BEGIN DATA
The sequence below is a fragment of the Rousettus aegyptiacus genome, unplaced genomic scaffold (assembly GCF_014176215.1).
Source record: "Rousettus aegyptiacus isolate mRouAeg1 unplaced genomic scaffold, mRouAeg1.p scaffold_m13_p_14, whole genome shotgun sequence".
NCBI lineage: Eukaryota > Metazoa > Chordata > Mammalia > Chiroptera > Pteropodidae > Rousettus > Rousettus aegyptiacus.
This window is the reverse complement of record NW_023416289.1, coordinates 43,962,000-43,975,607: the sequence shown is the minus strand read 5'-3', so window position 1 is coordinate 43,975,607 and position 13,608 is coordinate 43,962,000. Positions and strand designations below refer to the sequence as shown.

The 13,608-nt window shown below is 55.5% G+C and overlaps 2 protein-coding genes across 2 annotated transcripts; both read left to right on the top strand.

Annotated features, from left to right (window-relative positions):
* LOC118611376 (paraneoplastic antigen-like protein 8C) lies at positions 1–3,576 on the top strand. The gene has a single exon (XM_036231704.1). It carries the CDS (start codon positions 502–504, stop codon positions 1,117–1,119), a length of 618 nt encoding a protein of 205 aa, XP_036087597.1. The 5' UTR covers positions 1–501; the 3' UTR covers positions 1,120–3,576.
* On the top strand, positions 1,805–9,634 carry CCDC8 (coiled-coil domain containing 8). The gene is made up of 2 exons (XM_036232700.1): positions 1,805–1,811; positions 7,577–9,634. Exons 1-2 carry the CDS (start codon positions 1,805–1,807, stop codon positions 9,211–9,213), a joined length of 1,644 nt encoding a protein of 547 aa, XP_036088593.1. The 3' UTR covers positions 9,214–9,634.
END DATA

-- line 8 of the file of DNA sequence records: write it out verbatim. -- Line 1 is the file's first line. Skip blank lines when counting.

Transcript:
* On the top strand, positions 1,805–9,634 carry CCDC8 (coiled-coil domain containing 8). The gene is made up of 2 exons (XM_036232700.1): positions 1,805–1,811; positions 7,577–9,634. Exons 1-2 carry the CDS (start codon positions 1,805–1,807, stop codon positions 9,211–9,213), a joined length of 1,644 nt encoding a protein of 547 aa, XP_036088593.1. The 3' UTR covers positions 9,214–9,634.